July 25, 2013

Greetings from Newport, Rhode Island, where I’m blogging from the Yankee Peddler Inn‘s quaint parlor on a cloudy, breezy morning that smacks of an early late-summer day. There’s something about this town and its history that always touches me deeply whenever I’m privileged to visit here. A couple of months ago I was in San Diego; some call it the west coast version of Newport, but besides the money, the boats, and the beautiful people who flock to them like moths to a porch light, there’s nothing really these towns have in common.

San Diego is a pretty cool place but it has (at least to me) a very modern feel to it. Of course, it’s just as old as Newport is, but as a New Englander and an American its history seems unaccessible to me. Newport, on the other hand, speaks to me in a way I can relate to: tiny streets, old houses, and leafy trees, the romantic, quaint feel of a place where generations of people little known or long-forgotten have passed through on their way from nothing to nothing. People, houses, places, and things that floated in, flourished, declined, and then passed on into history.

From my location I look out the window and see lovely houses along a street that, were the metal light post just outside the window not there, would be just as recognizeable to someone sitting in this very spot in, say, the 1890s, 1920s, or 1950s. Or maybe not, but one can easily imagine sitting in this parlor and listening to a Scott Joplin rag, or big-band music, or Elvis on the turntable. I sit here and the surroundings make my New England bones and blood feel at home, as if the ghosts of times past and I are united at this place and time in a quiet and timeless way.

Just as any other place, Newport has gone through its ups and downs, through Colonial times, through its rough-and-tumble Navy years, through the Gilded Age where its “cottages” served as a six-week playground for the rich seeking respite from oppressive Manhattan summers, to the nouveau riche playground it has become for lots of pretty people. And maybe that’s why I like it and why it attracts me so – it embraces its past but isn’t held back by it, it’s been up and down and keeps moving on, a testament to the passage of time and place. I come here and can recall past visits when I was younger, I remember places I’ve visited that are no more, I see in it the passage of time both here and in me.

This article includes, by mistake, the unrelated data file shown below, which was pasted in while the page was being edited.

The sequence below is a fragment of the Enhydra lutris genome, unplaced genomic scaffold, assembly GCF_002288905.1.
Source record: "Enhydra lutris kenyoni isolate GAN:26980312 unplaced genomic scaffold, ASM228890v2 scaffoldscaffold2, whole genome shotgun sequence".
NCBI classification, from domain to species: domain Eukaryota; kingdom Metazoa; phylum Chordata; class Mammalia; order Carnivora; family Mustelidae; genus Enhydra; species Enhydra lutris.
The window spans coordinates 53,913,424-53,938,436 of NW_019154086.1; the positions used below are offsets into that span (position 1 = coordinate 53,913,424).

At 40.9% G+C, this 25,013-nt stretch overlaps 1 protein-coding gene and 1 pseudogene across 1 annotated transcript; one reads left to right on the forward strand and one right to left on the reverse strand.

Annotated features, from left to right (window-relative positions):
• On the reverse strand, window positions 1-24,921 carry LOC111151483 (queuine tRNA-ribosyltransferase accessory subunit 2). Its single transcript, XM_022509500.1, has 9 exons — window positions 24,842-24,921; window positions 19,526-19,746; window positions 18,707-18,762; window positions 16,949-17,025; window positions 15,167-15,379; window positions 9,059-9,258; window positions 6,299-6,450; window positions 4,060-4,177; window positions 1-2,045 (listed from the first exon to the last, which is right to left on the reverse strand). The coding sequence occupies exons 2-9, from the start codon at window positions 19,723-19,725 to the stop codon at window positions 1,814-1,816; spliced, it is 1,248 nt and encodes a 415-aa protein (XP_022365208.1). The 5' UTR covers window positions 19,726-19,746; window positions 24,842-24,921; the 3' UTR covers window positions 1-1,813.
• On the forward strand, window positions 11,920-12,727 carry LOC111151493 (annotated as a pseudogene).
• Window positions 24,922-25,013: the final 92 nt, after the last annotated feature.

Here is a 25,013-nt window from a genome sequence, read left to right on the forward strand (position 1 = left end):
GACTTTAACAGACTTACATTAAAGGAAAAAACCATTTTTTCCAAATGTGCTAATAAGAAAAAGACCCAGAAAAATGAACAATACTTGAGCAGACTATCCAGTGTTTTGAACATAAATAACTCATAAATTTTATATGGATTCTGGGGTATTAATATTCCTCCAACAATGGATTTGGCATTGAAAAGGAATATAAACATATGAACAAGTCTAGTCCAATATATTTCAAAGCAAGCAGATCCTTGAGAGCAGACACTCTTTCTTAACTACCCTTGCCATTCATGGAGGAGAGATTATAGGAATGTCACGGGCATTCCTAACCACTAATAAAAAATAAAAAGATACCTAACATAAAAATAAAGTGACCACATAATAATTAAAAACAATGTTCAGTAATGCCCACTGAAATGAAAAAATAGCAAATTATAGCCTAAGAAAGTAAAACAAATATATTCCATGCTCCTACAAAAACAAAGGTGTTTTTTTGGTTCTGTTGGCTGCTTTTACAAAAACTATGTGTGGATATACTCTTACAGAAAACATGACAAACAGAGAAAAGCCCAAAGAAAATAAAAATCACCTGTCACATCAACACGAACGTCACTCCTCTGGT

Away from the quaint shops and noisy bars and restaurants along its waterfront, a walk along Newport’s quiet, narrow streets with big colonial houses surrounding you on both sides or a tour through Rosecliff mansion makes you feel smaller, a mere player in history, whether it be yours or others. Many of the houses are well-preserved and painted in gay multi-colors, some are in sore need of upkeep. Big houses that used to belong to large families full of life and the prospect of years together are now apartments above first-floor shops, or quaint inns, or condominiums; some have been neglected, or empty, or up for sale. You walk past them and can’t help seeing in their passage of time a part of your own. It’s not good or bad, or happy or sad, it’s just the way it is.

I sense it’s important for me to feel this way – sentimental about times that were never quite as good as I remember them being, hopeful about a future that could turn dark or uncertain by a doctor’s visit or a lab result, or my name appearing on a company’s layoff list, grateful for a life surrounded by loving parents and family, good friends, and the opportunity to travel to places that as a kid I could only imagine seeing. In that way, my life isn’t so much different from that of others – or perhaps it is – but I also know that in the grand scheme of things I’ve been beyond fortunate.

I know not when I will – or even if I will – return to Newport, but if I do have the privilege of visiting again I know things will be different for both of us. Perhaps in small ways, perhaps in ways not so small. But there’s comfort in knowing that, whichever way it is or might be, we have in common the fact that neither of us are immune to the passage of time and that we’re both just bit players in the larger drama of history that will continue to unfold around us.

Filed in: Uncategorized by The Great White Shank at 09:53 | Comments (0)
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